Before Remaking Tomorrow: What Comes Next? was published, and even before the Panel on Innovative Teaching and Learning convened this spring, a team of researchers from the University of Pittsburgh School of Education and the Pennsylvania Department of Education partnered with Remake Learning to survey educators about their experiences during the pandemic.
Our goal was to identify learning innovations that emerged during (and in spite of) the pandemic and illuminate the obstacles that inhibited teaching and learning during this incredibly challenging time. Together with qualitative data collected during educator listening sessions—conducted around the same time—our survey findings provided the foundation for the panel’s recommendations for post-pandemic learning.
We were tasked with collecting the data needed to chart an informed path forward and to help scale change for schools and learners across the region, state, and beyond.
We received an overwhelming response to our call for surveys, hearing from 912 educators, school administrators, and adults who educate children at home. They shared with us what worked, what didn’t, and what they were planning to prioritize in the months ahead.
Here are some highlights from what we learned:
Many educators felt they had successfully integrated technology into curriculum, and had tapped into new personalized learning approaches.
When asked what went well with learning this past year, many respondents talked about the successful integration of learning technologies into curriculum development and delivery. Specifically, educators noted that personalized learning approaches, such as hybrid and virtual technology instruction, made it possible to tailor teaching and assessment to the diverse needs of learners.
In the words of one educator:
“I have taught for 23 years. I would have never dove into technology without a push. I would say, this is not the push I wanted…but I have incorporated many elements of technology that I would not have otherwise considered. I will continue these practices.”
Students’ social-emotional learning suffered during the pandemic, as did overall student engagement.
In response to the question, “Other than device and Internet access, what obstacles prohibited learning this past year?”, many respondents noted that the social and emotional needs of learners were not being met. This resulted in less student engagement, a lack of assignments being submitted by students, and less conversation and collaboration among students.
Educators ranked “learner engagement” second in terms of elements that worsened during the pandemic. Learner engagement also ranked third in overall mentions in open-ended responses.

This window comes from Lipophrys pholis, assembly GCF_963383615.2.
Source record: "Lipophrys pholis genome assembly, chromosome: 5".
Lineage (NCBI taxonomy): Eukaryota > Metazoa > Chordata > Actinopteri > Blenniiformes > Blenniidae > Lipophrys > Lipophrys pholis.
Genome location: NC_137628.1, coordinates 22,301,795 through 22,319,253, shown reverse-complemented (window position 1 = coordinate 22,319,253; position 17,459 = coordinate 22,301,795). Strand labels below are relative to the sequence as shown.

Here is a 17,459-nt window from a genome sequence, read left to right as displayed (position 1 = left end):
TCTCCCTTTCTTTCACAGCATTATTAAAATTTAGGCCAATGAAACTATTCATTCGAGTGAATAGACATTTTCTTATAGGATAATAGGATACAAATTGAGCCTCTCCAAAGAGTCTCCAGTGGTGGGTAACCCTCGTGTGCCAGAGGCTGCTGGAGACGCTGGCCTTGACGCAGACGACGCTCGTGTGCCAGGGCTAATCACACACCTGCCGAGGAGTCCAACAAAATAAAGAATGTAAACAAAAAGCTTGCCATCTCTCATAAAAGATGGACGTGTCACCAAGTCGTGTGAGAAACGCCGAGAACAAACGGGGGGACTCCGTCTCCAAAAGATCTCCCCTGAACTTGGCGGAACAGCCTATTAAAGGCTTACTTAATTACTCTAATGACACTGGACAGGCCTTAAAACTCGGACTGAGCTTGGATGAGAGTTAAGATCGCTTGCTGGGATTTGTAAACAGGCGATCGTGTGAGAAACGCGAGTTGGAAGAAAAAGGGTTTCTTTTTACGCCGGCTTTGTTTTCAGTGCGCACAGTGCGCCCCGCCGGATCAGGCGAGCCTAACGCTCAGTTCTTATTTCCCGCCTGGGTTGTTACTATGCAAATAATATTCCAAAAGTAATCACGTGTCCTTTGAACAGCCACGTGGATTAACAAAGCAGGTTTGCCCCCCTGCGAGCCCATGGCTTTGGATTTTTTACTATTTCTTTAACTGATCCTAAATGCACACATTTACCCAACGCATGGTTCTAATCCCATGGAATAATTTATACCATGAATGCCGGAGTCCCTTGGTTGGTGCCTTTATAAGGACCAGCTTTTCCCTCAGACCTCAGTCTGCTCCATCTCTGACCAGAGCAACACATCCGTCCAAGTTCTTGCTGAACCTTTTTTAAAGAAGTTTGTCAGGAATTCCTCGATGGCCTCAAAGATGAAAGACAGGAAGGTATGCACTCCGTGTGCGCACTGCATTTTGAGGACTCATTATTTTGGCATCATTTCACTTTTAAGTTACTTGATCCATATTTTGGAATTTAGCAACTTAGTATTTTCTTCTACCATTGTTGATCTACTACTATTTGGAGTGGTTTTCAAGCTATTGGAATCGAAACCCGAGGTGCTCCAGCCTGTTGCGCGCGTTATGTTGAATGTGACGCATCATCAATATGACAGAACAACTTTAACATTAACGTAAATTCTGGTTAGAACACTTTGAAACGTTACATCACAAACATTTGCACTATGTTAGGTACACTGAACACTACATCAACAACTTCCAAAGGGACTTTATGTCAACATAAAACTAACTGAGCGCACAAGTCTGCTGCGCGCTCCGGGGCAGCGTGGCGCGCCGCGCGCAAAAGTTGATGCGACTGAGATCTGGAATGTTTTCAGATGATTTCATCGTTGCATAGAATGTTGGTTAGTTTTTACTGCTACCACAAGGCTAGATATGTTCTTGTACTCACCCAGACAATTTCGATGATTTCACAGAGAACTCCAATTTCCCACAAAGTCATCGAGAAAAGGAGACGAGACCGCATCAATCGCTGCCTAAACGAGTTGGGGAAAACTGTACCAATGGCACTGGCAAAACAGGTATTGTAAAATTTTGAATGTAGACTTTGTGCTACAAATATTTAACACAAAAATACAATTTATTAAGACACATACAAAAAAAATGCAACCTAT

According to one teacher, the biggest obstacle during the pandemic was social distancing, because it interrupted relationship-building efforts and didn’t allow teachers to connect with students. They added that this also “affected students in that they were not able to interact with their classmates on an educational, social, and emotional level.”
Most educators increased their methods and frequency of communication with families during the pandemic.
When asked about the “small but powerful things” educators did to promote learning this school year, many respondents discussed the creation of virtual activities for students and increased communication with parents. This included efforts to engage families in one-on-one ways through virtual office hours, virtual meetings, phone calls, emails, and anonymous surveys to check on the emotional wellbeing of students.
One teacher shared:
“I have made more personal calls with students to check on their well being in order to [build] stronger connections, more support, and participation, which has resulted in increased trust and communication.”
Educators’ use of technology to communicate with families and check on the emotional wellbeing of students was one of the main findings from our survey.
As one educator described:
“I believe the biggest take away from last year would be the ability for educators to communicate with families remotely and more frequently. For many districts and early care programs they have had increased communication with families through technology and it would truly be a waste if we didn’t keep that option available moving forward.”
These and other survey findings helped the panel to make dozens of recommendations for the future of learning, both immediate and long-term. They relate directly to the insights our respondents’ offered on technology, scheduling, partnerships, student/staff supports, teaching practices, and professional development. It’s our hope that these recommendations will fuel future teaching practices and policies that lead with justice, embrace innovative methods, and prioritize relationships for every student.
You can explore all the recommendations and more survey data in Remaking Tomorrow: What Comes Next?
Author: Erin Gatz, Remake Learning Research Fellow